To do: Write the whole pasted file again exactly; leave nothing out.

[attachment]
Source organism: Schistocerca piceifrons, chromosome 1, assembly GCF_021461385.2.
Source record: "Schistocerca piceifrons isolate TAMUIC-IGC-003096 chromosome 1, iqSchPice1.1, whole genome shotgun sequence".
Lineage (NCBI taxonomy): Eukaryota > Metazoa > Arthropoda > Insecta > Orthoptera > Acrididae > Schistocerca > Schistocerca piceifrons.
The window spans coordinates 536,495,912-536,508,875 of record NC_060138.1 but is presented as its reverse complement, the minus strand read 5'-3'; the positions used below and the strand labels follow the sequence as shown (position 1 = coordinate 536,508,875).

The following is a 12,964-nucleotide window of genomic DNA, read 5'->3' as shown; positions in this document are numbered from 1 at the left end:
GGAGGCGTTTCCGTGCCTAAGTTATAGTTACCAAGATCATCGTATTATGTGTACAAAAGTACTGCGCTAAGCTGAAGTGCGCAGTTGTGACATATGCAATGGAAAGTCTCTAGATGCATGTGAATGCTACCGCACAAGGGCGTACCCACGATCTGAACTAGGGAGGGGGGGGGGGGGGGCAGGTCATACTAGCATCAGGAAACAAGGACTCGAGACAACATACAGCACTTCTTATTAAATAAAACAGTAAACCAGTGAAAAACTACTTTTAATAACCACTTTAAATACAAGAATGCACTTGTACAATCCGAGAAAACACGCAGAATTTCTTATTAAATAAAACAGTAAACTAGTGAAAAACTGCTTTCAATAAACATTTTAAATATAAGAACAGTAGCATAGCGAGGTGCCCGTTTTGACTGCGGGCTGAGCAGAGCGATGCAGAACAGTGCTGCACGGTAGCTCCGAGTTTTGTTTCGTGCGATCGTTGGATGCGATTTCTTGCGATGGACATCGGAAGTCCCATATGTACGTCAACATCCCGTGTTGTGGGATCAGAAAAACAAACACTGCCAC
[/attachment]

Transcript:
Source organism: Schistocerca piceifrons, chromosome 1, assembly GCF_021461385.2.
Source record: "Schistocerca piceifrons isolate TAMUIC-IGC-003096 chromosome 1, iqSchPice1.1, whole genome shotgun sequence".
Lineage (NCBI taxonomy): Eukaryota > Metazoa > Arthropoda > Insecta > Orthoptera > Acrididae > Schistocerca > Schistocerca piceifrons.
The window spans coordinates 536,495,912-536,508,875 of record NC_060138.1 but is presented as its reverse complement, the minus strand read 5'-3'; the positions used below and the strand labels follow the sequence as shown (position 1 = coordinate 536,508,875).

The following is a 12,964-nucleotide window of genomic DNA, read 5'->3' as shown; positions in this document are numbered from 1 at the left end:
GGAGGCGTTTCCGTGCCTAAGTTATAGTTACCAAGATCATCGTATTATGTGTACAAAAGTACTGCGCTAAGCTGAAGTGCGCAGTTGTGACATATGCAATGGAAAGTCTCTAGATGCATGTGAATGCTACCGCACAAGGGCGTACCCACGATCTGAACTAGGGAGGGGGGGGGGGGGGGCAGGTCATACTAGCATCAGGAAACAAGGACTCGAGACAACATACAGCACTTCTTATTAAATAAAACAGTAAACCAGTGAAAAACTACTTTTAATAACCACTTTAAATACAAGAATGCACTTGTACAATCCGAGAAAACACGCAGAATTTCTTATTAAATAAAACAGTAAACTAGTGAAAAACTGCTTTCAATAAACATTTTAAATATAAGAACAGTAGCATAGCGAGGTGCCCGTTTTGACTGCGGGCTGAGCAGAGCGATGCAGAACAGTGCTGCACGGTAGCTCCGAGTTTTGTTTCGTGCGATCGTTGGATGCGATTTCTTGCGATGGACATCGGAAGTCCCATATGTACGTCAACATCCCGTGTTGTGGGATCAGAAAAACAAACACTGCCAC